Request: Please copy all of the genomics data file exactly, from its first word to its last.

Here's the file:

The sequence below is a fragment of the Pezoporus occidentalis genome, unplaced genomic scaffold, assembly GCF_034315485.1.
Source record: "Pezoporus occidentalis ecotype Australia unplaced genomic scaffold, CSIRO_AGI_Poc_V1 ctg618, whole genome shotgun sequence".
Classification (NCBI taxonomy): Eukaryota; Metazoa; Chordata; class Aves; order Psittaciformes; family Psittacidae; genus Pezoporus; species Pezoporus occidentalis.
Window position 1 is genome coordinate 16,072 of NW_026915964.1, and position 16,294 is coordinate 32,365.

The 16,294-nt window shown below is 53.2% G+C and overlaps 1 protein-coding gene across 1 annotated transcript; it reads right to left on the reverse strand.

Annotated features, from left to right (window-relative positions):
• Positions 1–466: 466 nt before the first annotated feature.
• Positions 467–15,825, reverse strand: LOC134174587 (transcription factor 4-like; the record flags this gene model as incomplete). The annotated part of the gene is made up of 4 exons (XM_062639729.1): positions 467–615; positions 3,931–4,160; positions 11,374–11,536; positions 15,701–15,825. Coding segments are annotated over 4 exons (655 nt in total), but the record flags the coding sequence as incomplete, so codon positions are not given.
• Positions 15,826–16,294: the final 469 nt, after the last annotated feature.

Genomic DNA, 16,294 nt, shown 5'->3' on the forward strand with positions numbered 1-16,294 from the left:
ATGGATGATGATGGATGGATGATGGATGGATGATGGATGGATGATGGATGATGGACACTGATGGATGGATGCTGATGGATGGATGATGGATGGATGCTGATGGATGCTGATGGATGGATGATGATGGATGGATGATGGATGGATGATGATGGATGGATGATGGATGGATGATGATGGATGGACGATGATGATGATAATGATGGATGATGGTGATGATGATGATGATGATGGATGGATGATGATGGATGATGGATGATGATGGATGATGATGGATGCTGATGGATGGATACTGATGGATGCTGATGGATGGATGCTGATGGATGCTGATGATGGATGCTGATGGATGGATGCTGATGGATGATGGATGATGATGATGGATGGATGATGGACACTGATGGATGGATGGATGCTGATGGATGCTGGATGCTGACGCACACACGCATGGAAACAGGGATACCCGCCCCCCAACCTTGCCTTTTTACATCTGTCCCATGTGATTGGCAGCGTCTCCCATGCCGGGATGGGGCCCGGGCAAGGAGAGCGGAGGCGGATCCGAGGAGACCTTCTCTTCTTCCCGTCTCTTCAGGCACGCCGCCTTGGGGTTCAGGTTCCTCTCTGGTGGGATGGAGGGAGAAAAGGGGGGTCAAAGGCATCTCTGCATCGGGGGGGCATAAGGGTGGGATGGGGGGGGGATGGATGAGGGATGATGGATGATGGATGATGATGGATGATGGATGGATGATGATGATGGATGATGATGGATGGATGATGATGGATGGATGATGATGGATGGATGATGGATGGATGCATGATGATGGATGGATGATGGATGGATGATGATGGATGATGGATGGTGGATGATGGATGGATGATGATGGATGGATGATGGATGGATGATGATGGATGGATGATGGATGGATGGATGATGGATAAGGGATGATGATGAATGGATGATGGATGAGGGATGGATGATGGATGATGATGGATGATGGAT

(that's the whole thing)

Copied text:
The sequence below is a fragment of the Pezoporus occidentalis genome, unplaced genomic scaffold, assembly GCF_034315485.1.
Source record: "Pezoporus occidentalis ecotype Australia unplaced genomic scaffold, CSIRO_AGI_Poc_V1 ctg618, whole genome shotgun sequence".
Classification (NCBI taxonomy): Eukaryota; Metazoa; Chordata; class Aves; order Psittaciformes; family Psittacidae; genus Pezoporus; species Pezoporus occidentalis.
Window position 1 is genome coordinate 16,072 of NW_026915964.1, and position 16,294 is coordinate 32,365.

The 16,294-nt window shown below is 53.2% G+C and overlaps 1 protein-coding gene across 1 annotated transcript; it reads right to left on the reverse strand.

Annotated features, from left to right (window-relative positions):
• Positions 1–466: 466 nt before the first annotated feature.
• Positions 467–15,825, reverse strand: LOC134174587 (transcription factor 4-like; the record flags this gene model as incomplete). The annotated part of the gene is made up of 4 exons (XM_062639729.1): positions 467–615; positions 3,931–4,160; positions 11,374–11,536; positions 15,701–15,825. Coding segments are annotated over 4 exons (655 nt in total), but the record flags the coding sequence as incomplete, so codon positions are not given.
• Positions 15,826–16,294: the final 469 nt, after the last annotated feature.

Genomic DNA, 16,294 nt, shown 5'->3' on the forward strand with positions numbered 1-16,294 from the left:
ATGGATGATGATGGATGGATGATGGATGGATGATGGATGGATGATGGATGATGGACACTGATGGATGGATGCTGATGGATGGATGATGGATGGATGCTGATGGATGCTGATGGATGGATGATGATGGATGGATGATGGATGGATGATGATGGATGGATGATGGATGGATGATGATGGATGGACGATGATGATGATAATGATGGATGATGGTGATGATGATGATGATGATGGATGGATGATGATGGATGATGGATGATGATGGATGATGATGGATGCTGATGGATGGATACTGATGGATGCTGATGGATGGATGCTGATGGATGCTGATGATGGATGCTGATGGATGGATGCTGATGGATGATGGATGATGATGATGGATGGATGATGGACACTGATGGATGGATGGATGCTGATGGATGCTGGATGCTGACGCACACACGCATGGAAACAGGGATACCCGCCCCCCAACCTTGCCTTTTTACATCTGTCCCATGTGATTGGCAGCGTCTCCCATGCCGGGATGGGGCCCGGGCAAGGAGAGCGGAGGCGGATCCGAGGAGACCTTCTCTTCTTCCCGTCTCTTCAGGCACGCCGCCTTGGGGTTCAGGTTCCTCTCTGGTGGGATGGAGGGAGAAAAGGGGGGTCAAAGGCATCTCTGCATCGGGGGGGCATAAGGGTGGGATGGGGGGGGGATGGATGAGGGATGATGGATGATGGATGATGATGGATGATGGATGGATGATGATGATGGATGATGATGGATGGATGATGATGGATGGATGATGATGGATGGATGATGGATGGATGCATGATGATGGATGGATGATGGATGGATGATGATGGATGATGGATGGTGGATGATGGATGGATGATGATGGATGGATGATGGATGGATGATGATGGATGGATGATGGATGGATGGATGATGGATAAGGGATGATGATGAATGGATGATGGATGAGGGATGGATGATGGATGATGATGGATGATGGAT